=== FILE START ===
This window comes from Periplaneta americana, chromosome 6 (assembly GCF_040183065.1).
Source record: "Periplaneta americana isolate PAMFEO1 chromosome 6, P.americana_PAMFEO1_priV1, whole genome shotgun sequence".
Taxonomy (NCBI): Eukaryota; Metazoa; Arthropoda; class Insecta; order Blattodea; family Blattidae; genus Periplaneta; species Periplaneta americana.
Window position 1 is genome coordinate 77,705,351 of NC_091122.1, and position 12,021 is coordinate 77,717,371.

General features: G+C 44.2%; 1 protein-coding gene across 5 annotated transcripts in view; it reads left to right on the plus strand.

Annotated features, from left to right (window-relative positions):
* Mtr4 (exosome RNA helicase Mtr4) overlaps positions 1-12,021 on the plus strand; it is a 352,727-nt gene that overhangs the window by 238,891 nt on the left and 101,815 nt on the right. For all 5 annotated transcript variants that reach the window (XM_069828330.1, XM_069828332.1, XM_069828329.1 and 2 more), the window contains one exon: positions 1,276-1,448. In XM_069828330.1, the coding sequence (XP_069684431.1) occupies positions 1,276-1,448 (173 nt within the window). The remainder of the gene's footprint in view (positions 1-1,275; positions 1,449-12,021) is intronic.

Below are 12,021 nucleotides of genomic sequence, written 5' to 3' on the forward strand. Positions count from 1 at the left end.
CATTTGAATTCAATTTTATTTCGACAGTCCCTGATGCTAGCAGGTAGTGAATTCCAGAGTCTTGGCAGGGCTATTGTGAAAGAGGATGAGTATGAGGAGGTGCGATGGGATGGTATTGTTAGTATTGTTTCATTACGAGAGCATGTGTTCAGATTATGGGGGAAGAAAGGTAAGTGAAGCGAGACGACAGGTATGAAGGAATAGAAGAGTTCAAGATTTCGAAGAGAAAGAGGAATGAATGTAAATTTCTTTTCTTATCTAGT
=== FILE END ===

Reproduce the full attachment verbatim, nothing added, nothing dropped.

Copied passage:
This window comes from Periplaneta americana, chromosome 6 (assembly GCF_040183065.1).
Source record: "Periplaneta americana isolate PAMFEO1 chromosome 6, P.americana_PAMFEO1_priV1, whole genome shotgun sequence".
Taxonomy (NCBI): Eukaryota; Metazoa; Arthropoda; class Insecta; order Blattodea; family Blattidae; genus Periplaneta; species Periplaneta americana.
Window position 1 is genome coordinate 77,705,351 of NC_091122.1, and position 12,021 is coordinate 77,717,371.

General features: G+C 44.2%; 1 protein-coding gene across 5 annotated transcripts in view; it reads left to right on the plus strand.

Annotated features, from left to right (window-relative positions):
* Mtr4 (exosome RNA helicase Mtr4) overlaps positions 1-12,021 on the plus strand; it is a 352,727-nt gene that overhangs the window by 238,891 nt on the left and 101,815 nt on the right. For all 5 annotated transcript variants that reach the window (XM_069828330.1, XM_069828332.1, XM_069828329.1 and 2 more), the window contains one exon: positions 1,276-1,448. In XM_069828330.1, the coding sequence (XP_069684431.1) occupies positions 1,276-1,448 (173 nt within the window). The remainder of the gene's footprint in view (positions 1-1,275; positions 1,449-12,021) is intronic.

Below are 12,021 nucleotides of genomic sequence, written 5' to 3' on the forward strand. Positions count from 1 at the left end.
CATTTGAATTCAATTTTATTTCGACAGTCCCTGATGCTAGCAGGTAGTGAATTCCAGAGTCTTGGCAGGGCTATTGTGAAAGAGGATGAGTATGAGGAGGTGCGATGGGATGGTATTGTTAGTATTGTTTCATTACGAGAGCATGTGTTCAGATTATGGGGGAAGAAAGGTAAGTGAAGCGAGACGACAGGTATGAAGGAATAGAAGAGTTCAAGATTTCGAAGAGAAAGAGGAATGAATGTAAATTTCTTTTCTTATCTAGT